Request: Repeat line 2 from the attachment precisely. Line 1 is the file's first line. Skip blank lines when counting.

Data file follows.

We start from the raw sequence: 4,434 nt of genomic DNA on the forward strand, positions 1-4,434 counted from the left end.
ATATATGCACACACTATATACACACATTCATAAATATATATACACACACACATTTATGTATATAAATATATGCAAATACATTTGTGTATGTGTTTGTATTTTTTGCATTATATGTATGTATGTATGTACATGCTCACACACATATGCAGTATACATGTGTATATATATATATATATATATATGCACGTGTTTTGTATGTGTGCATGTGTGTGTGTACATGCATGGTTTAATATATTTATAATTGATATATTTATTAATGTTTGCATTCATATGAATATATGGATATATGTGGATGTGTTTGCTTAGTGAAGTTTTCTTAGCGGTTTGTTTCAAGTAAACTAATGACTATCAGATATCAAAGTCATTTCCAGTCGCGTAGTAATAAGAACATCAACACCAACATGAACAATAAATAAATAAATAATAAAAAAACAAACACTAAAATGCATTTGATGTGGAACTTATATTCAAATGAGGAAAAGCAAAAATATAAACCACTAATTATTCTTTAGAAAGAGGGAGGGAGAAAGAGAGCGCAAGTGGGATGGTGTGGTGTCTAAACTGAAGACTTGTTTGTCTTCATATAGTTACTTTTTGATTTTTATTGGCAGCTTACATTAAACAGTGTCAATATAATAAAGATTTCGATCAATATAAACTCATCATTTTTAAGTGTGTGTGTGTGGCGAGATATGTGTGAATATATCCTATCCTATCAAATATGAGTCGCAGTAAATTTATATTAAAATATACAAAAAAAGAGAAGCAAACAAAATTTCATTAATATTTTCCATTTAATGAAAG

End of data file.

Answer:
ATATATGCACACACTATATACACACATTCATAAATATATATACACACACACATTTATGTATATAAATATATGCAAATACATTTGTGTATGTGTTTGTATTTTTTGCATTATATGTATGTATGTATGTACATGCTCACACACATATGCAGTATACATGTGTATATATATATATATATATATATGCACGTGTTTTGTATGTGTGCATGTGTGTGTGTACATGCATGGTTTAATATATTTATAATTGATATATTTATTAATGTTTGCATTCATATGAATATATGGATATATGTGGATGTGTTTGCTTAGTGAAGTTTTCTTAGCGGTTTGTTTCAAGTAAACTAATGACTATCAGATATCAAAGTCATTTCCAGTCGCGTAGTAATAAGAACATCAACACCAACATGAACAATAAATAAATAAATAATAAAAAAACAAACACTAAAATGCATTTGATGTGGAACTTATATTCAAATGAGGAAAAGCAAAAATATAAACCACTAATTATTCTTTAGAAAGAGGGAGGGAGAAAGAGAGCGCAAGTGGGATGGTGTGGTGTCTAAACTGAAGACTTGTTTGTCTTCATATAGTTACTTTTTGATTTTTATTGGCAGCTTACATTAAACAGTGTCAATATAATAAAGATTTCGATCAATATAAACTCATCATTTTTAAGTGTGTGTGTGTGGCGAGATATGTGTGAATATATCCTATCCTATCAAATATGAGTCGCAGTAAATTTATATTAAAATATACAAAAAAAGAGAAGCAAACAAAATTTCATTAATATTTTCCATTTAATGAAAG